Publication Date: June 15, 1995
Series: series on school reform
This book examines, through case studies of elementary and secondary schools, how five schools have developed “authentic,” performance-based assessments of students’ learning, and how this work has interacted with and influenced the teaching and learning experiences students encounter in school. This important and timely book reveals the changing dynamics of classroom life as it moves from more traditional pedagogy to one that asks students to master intellectual and practical skills that are eminently transferable to “real-life” social settings and workplaces.
Selected chapters: Authentic Assessment in Action • Graduation by Portfolio at Central Park East Secondary School • The Senior Project at Hodgson Vocational Technical High School • Collaborative Learning and Assessment at International High School • The Primary Language Record at P.S. 261 • The Bronx New School: Weaving Assessment into the Fabric of Teaching and Learning • Making Assessment Work for Students and Schools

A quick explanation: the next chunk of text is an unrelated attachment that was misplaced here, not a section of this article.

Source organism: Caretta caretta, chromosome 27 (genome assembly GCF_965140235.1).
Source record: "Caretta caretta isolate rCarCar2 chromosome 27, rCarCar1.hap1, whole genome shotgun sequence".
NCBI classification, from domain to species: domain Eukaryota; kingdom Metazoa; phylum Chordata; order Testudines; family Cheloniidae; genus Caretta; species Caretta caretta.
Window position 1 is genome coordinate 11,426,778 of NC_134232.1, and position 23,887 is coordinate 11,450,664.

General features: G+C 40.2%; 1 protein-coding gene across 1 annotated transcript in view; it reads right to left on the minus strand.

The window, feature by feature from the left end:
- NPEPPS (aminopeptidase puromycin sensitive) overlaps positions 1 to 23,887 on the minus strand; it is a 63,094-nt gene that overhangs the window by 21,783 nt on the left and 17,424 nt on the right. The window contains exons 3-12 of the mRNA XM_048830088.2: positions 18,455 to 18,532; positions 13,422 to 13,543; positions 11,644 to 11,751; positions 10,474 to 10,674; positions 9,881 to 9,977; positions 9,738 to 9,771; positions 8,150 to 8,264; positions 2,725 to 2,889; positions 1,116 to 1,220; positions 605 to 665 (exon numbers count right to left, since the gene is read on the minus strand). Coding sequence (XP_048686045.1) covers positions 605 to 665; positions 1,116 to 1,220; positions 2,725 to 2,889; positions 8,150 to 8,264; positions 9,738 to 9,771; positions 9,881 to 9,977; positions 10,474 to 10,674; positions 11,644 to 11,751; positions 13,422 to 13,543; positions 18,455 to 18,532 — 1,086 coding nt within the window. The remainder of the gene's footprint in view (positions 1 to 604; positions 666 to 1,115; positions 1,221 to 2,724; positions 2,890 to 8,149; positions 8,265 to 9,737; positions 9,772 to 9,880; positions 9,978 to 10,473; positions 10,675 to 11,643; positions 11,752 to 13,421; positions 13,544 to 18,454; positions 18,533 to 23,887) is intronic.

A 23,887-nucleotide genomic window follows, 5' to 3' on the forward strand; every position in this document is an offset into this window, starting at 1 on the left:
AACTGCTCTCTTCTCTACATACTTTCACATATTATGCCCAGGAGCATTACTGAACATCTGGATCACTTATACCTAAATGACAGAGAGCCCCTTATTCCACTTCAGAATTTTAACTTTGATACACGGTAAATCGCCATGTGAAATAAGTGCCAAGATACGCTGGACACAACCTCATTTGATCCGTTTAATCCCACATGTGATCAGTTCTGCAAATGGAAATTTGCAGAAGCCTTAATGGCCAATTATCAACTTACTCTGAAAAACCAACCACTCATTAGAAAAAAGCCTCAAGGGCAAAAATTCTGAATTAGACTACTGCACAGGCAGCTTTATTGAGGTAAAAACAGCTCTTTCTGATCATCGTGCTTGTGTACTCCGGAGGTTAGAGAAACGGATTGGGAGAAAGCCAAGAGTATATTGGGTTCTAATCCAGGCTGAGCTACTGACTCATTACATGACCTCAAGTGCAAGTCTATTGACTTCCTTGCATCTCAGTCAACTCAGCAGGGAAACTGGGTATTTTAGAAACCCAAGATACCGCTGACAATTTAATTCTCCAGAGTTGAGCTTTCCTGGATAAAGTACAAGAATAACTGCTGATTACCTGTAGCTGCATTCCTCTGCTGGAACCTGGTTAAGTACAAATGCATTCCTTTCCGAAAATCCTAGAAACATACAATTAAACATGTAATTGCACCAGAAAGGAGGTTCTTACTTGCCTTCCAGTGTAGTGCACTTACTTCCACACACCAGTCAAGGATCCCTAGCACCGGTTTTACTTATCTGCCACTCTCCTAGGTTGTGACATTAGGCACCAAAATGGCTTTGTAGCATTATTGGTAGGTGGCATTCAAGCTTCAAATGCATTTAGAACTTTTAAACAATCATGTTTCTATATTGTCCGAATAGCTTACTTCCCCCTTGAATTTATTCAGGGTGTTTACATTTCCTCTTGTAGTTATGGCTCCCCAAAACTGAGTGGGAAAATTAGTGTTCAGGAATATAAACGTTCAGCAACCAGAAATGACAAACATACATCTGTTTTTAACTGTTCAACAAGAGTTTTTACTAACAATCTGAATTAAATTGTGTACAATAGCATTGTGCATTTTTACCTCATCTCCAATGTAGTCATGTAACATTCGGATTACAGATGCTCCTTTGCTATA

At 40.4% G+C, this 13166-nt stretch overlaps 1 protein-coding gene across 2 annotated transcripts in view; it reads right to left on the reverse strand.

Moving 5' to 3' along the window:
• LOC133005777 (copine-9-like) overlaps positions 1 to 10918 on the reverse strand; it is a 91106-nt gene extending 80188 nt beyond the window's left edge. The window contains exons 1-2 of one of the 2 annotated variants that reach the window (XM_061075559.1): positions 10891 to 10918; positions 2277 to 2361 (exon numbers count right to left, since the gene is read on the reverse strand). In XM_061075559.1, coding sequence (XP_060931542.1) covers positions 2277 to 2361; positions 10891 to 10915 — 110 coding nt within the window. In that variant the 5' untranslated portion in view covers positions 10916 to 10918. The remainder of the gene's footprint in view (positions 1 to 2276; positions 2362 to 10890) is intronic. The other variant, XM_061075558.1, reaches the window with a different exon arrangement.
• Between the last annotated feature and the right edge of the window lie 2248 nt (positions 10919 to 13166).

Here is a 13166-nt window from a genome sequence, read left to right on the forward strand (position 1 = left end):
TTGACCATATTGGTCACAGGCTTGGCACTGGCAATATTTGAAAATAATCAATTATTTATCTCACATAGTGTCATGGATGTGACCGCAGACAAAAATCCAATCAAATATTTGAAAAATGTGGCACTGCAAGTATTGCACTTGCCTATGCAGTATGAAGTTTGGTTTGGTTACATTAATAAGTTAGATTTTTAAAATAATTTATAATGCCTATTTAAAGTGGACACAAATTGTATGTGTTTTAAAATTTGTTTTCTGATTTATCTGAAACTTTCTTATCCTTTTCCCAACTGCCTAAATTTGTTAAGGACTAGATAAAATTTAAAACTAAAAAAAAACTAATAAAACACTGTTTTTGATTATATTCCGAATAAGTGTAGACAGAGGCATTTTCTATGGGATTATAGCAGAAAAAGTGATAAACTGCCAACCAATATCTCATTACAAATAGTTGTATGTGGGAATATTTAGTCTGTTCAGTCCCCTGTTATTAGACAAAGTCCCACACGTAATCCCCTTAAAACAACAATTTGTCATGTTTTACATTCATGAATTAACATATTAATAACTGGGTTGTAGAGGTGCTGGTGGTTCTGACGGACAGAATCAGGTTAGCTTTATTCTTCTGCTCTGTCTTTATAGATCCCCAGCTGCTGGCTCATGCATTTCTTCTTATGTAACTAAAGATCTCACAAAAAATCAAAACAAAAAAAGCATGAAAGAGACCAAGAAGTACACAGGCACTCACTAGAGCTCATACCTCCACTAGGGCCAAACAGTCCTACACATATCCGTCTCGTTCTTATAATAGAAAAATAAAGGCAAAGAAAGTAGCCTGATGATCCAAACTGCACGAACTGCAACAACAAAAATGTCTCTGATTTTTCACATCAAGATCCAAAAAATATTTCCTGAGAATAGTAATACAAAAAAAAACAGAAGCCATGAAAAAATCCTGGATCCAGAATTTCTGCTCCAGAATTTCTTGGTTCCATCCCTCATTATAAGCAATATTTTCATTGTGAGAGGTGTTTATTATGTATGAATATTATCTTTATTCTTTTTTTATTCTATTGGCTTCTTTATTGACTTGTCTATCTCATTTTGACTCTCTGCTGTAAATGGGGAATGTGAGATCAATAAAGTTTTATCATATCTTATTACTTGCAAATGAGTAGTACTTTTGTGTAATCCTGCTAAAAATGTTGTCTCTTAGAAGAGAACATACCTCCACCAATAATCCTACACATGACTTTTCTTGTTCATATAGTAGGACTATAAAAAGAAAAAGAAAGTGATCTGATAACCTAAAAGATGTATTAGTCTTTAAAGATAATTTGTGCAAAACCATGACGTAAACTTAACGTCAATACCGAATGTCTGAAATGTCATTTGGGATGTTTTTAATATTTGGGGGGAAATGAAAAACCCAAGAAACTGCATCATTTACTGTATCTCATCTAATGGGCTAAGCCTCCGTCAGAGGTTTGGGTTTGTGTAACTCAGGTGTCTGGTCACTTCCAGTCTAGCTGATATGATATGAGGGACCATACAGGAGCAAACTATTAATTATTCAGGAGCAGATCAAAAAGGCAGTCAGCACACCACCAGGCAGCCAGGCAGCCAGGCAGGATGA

This book will be important reading for practitioners, professors, and researchers of curriculum and instruction and educational policy and will serve as a supplementary text in pre- and in-service courses in elementary and secondary curriculum development, curriculum and teaching, school organizations, educational leadership, educational policy, and implementation.
"Informative and thought provoking."
—American Journal of Education
“Some schools have ... reconnected learning, teaching, and assessment in powerful ways, ones which raise all sorts of central questions about education. What are high standards? Who decides what they are? How can one tell them when one sees them? To what extent do we care how our students perform in life beyond the classroom and testing room? … It was five such schools that Linda Darling-Hammond and her colleagues have studied and which form the basis for this important book. The issue of assessment comes first, but we see in the following case studies how it becomes powerfully enveloped in the processes of learning and teaching, of informing students, teachers, parents, and others of ‘how the children are doing.’ The portraits explicitly and implicitly suggest a deep, fair, and defensible way to answer the question ‘How’m I doing?’ in a manner that helps this child and eventually every child.”
—From the Foreword by Theodore R. Sizer